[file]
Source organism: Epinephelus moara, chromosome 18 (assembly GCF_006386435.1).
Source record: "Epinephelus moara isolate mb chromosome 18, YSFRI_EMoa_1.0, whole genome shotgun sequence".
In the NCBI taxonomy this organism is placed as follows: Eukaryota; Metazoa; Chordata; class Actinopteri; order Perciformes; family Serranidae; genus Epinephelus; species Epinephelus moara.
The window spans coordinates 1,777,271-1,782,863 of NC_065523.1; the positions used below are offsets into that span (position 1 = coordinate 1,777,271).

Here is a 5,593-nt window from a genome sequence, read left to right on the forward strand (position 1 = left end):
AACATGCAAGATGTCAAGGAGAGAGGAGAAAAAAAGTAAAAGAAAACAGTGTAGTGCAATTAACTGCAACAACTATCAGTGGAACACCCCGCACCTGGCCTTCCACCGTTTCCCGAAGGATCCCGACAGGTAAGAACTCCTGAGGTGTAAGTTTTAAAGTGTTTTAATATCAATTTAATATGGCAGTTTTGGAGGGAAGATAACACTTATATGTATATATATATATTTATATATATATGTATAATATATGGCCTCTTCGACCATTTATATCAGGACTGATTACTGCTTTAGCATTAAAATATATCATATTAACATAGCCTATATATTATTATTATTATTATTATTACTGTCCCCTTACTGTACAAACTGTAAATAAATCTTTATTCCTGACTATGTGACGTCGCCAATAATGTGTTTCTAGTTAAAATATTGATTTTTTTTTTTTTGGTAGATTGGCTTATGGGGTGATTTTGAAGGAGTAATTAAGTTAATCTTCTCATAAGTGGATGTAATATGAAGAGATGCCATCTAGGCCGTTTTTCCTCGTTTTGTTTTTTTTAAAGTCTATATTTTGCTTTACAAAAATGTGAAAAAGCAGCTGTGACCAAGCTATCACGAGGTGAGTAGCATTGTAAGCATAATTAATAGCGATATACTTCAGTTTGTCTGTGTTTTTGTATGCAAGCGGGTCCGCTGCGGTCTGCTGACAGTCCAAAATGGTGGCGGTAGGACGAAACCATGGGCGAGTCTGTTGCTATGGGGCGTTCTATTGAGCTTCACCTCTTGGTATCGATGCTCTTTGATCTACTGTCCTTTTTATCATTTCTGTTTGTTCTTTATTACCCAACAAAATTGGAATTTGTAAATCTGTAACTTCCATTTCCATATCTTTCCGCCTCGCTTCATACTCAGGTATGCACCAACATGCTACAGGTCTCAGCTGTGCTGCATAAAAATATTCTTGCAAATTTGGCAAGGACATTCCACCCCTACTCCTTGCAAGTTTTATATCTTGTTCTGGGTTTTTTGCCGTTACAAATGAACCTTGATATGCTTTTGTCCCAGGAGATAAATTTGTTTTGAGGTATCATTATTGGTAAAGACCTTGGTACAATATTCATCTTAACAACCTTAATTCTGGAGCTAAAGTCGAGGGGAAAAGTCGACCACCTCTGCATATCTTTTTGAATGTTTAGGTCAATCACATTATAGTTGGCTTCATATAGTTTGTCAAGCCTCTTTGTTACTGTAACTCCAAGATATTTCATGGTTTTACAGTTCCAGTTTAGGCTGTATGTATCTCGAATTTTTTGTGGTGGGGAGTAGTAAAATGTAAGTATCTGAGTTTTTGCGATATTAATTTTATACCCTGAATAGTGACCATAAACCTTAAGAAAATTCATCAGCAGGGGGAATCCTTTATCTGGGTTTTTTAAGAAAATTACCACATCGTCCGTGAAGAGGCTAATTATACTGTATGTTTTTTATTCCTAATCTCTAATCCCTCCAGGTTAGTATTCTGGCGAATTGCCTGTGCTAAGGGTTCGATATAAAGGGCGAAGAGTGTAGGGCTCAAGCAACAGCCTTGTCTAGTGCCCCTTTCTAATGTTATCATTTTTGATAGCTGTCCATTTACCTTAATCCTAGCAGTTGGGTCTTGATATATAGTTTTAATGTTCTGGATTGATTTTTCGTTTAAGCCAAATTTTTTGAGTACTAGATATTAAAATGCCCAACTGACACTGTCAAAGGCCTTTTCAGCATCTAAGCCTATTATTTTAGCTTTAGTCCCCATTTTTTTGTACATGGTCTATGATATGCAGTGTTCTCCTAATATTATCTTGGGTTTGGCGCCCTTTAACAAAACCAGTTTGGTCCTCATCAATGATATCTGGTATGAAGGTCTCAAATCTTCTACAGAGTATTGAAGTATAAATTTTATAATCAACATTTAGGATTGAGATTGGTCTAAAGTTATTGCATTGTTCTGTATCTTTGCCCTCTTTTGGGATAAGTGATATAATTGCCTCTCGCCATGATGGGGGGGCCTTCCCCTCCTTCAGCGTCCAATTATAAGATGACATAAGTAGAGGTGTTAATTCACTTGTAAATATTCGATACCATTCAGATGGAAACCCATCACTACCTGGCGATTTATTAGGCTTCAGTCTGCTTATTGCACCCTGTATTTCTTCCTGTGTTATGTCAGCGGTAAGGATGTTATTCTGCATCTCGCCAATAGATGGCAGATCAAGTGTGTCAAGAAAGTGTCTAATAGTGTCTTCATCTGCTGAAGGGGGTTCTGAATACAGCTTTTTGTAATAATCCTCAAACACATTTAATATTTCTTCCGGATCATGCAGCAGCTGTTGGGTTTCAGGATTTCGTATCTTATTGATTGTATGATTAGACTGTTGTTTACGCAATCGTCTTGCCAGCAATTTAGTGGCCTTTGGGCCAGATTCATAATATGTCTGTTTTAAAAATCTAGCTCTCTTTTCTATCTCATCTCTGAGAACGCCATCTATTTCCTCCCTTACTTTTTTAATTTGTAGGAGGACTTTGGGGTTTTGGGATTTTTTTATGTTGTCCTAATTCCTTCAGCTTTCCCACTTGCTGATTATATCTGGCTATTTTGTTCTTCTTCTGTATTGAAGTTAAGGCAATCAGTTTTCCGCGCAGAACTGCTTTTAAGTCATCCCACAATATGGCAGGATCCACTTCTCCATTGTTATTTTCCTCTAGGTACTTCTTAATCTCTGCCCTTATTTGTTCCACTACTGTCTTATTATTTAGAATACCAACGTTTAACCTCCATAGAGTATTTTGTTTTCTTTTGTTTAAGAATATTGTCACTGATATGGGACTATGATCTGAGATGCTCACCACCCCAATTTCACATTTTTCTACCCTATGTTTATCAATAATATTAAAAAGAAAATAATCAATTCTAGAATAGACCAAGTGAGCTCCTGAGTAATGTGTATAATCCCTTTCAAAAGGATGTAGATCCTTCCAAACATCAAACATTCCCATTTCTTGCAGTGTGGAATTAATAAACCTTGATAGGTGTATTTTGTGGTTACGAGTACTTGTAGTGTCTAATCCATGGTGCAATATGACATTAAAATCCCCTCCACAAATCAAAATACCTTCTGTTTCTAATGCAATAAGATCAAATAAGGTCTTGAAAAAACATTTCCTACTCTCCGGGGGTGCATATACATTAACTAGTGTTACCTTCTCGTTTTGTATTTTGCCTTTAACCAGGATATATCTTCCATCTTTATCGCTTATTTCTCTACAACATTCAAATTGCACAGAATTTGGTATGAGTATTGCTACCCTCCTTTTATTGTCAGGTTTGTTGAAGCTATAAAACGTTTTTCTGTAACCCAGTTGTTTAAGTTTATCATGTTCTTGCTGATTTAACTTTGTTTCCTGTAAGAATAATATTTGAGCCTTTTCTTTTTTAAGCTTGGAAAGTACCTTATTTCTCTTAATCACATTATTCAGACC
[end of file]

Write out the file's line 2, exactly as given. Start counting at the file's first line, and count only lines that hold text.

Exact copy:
Source record: "Epinephelus moara isolate mb chromosome 18, YSFRI_EMoa_1.0, whole genome shotgun sequence".